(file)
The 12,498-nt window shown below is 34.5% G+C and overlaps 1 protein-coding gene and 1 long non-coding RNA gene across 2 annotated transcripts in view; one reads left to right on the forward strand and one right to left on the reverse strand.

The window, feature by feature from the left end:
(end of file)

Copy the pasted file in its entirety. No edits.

The 12,498-nt window shown below is 34.5% G+C and overlaps 1 protein-coding gene and 1 long non-coding RNA gene across 2 annotated transcripts in view; one reads left to right on the forward strand and one right to left on the reverse strand.

The window, feature by feature from the left end: